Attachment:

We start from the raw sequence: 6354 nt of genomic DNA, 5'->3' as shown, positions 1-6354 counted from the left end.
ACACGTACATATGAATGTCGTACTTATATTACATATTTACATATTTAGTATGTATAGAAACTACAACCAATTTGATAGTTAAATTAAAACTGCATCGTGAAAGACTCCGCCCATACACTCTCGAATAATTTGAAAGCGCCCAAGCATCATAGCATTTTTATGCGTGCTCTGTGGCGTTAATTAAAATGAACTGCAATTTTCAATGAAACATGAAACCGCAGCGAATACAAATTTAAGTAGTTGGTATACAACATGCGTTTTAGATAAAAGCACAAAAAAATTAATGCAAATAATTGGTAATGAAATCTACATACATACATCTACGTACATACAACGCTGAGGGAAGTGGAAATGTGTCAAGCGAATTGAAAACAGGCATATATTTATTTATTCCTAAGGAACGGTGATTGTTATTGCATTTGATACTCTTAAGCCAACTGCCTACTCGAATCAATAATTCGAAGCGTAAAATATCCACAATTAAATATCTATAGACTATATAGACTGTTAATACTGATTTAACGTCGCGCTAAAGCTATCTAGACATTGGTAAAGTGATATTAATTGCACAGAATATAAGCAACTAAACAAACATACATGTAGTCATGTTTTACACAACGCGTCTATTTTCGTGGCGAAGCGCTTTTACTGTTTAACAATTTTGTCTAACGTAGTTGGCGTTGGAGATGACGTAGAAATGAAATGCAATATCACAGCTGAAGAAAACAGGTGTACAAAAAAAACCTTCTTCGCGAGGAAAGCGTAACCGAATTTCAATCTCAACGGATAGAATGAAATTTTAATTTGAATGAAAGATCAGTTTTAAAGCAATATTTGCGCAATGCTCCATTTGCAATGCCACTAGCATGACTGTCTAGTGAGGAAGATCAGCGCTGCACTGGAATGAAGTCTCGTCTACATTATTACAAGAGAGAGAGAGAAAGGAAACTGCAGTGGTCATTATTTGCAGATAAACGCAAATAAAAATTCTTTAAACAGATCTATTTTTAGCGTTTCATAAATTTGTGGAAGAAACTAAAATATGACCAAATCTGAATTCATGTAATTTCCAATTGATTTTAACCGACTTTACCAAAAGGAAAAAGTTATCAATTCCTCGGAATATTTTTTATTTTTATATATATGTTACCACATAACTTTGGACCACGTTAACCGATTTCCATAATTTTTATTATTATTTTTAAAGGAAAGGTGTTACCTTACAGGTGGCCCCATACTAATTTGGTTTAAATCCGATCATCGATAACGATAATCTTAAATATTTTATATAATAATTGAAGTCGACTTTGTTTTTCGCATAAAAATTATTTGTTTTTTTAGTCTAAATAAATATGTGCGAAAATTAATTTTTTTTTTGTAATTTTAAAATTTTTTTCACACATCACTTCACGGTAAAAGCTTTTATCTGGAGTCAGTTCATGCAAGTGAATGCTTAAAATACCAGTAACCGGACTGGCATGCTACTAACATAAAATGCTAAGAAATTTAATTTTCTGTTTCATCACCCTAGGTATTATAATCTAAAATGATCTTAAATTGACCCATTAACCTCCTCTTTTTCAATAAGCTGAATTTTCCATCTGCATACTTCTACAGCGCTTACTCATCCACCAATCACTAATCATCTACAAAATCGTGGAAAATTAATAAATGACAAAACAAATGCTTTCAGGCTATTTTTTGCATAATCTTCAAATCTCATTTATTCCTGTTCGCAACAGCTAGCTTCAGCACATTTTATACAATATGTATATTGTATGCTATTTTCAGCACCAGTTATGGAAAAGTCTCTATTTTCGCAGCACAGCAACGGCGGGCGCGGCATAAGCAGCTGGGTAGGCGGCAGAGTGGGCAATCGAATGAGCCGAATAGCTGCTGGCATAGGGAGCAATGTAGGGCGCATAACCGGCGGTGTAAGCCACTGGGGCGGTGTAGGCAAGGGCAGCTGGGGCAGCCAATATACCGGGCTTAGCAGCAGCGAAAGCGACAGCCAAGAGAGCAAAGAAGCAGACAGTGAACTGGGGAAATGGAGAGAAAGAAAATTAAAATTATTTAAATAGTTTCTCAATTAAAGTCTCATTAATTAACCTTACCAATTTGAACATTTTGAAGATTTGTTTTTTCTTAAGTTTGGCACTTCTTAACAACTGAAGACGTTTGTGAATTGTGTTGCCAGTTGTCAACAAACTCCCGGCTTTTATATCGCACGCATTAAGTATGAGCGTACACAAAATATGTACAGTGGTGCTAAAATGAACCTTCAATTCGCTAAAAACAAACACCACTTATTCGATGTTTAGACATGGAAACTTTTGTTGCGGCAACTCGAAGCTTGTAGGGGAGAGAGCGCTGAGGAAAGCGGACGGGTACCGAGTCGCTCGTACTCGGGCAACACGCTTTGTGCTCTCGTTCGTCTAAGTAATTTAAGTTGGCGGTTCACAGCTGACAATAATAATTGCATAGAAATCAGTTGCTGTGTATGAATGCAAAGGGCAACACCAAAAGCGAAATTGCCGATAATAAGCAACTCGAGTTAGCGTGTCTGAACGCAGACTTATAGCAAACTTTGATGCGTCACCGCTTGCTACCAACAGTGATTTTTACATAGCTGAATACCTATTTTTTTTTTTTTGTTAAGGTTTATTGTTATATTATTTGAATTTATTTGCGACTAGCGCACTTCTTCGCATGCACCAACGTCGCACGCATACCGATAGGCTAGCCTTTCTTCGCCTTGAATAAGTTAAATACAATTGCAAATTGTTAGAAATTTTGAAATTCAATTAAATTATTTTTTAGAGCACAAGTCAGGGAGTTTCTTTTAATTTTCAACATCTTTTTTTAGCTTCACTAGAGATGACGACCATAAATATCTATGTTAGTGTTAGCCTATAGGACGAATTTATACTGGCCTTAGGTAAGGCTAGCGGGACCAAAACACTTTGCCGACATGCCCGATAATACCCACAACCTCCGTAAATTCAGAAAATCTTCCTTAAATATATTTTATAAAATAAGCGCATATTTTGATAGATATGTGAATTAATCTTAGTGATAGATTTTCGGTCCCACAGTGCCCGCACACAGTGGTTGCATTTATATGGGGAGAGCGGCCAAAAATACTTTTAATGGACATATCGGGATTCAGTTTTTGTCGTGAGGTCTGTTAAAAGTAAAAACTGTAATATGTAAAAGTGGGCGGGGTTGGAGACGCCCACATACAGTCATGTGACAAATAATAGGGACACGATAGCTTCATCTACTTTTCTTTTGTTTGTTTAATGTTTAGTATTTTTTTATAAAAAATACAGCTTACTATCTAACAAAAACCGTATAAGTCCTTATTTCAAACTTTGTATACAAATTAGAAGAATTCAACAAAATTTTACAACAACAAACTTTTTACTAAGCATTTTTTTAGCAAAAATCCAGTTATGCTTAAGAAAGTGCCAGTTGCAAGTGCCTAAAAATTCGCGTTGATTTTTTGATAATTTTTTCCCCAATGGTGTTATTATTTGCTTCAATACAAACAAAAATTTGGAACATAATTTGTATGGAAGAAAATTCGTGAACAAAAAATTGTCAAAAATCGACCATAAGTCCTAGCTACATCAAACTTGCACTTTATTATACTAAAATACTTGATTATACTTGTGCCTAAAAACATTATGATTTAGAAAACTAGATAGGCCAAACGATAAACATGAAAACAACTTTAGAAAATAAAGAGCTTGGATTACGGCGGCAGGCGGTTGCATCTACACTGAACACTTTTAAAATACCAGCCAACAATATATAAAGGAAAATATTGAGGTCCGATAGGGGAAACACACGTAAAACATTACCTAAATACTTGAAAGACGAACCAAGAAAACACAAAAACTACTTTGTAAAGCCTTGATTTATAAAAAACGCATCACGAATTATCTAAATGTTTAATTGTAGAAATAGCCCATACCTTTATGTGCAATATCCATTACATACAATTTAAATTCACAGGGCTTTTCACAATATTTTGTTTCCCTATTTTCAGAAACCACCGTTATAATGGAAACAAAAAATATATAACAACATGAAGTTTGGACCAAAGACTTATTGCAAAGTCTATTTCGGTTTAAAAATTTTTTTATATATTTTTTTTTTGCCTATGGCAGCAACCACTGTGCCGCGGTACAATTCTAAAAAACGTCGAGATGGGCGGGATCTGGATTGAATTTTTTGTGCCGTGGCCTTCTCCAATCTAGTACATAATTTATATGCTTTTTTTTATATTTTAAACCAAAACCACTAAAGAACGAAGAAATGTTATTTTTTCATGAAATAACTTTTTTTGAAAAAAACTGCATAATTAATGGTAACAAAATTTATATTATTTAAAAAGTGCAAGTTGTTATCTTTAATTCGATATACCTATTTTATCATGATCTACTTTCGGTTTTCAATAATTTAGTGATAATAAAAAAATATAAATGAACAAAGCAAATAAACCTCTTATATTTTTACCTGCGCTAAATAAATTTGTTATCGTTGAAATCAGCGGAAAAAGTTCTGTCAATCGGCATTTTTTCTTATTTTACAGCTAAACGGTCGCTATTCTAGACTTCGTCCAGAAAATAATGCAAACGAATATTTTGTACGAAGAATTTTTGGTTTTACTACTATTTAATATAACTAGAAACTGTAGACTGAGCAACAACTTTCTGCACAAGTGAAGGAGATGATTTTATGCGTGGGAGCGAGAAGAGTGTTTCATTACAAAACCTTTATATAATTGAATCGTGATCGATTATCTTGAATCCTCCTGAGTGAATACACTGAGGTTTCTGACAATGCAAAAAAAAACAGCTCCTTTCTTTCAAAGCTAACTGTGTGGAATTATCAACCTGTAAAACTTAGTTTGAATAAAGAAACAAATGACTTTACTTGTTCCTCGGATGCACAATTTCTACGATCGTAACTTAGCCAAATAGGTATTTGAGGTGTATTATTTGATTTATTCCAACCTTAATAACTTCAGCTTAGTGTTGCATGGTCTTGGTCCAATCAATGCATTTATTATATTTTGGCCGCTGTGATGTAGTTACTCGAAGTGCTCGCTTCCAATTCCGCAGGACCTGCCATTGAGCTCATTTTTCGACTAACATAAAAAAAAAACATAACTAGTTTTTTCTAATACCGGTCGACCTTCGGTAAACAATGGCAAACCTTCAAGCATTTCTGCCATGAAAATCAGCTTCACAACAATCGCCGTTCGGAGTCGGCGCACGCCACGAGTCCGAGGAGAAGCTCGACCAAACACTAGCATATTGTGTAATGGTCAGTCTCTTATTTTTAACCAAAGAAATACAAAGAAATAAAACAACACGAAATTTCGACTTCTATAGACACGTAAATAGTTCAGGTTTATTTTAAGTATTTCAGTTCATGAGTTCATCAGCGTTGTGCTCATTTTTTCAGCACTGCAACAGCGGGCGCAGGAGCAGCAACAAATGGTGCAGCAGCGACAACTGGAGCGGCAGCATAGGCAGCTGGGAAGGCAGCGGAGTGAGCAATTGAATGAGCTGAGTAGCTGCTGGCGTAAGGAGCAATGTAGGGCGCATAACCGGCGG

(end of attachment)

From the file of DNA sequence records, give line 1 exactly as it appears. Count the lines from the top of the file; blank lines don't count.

We start from the raw sequence: 6354 nt of genomic DNA, 5'->3' as shown, positions 1-6354 counted from the left end.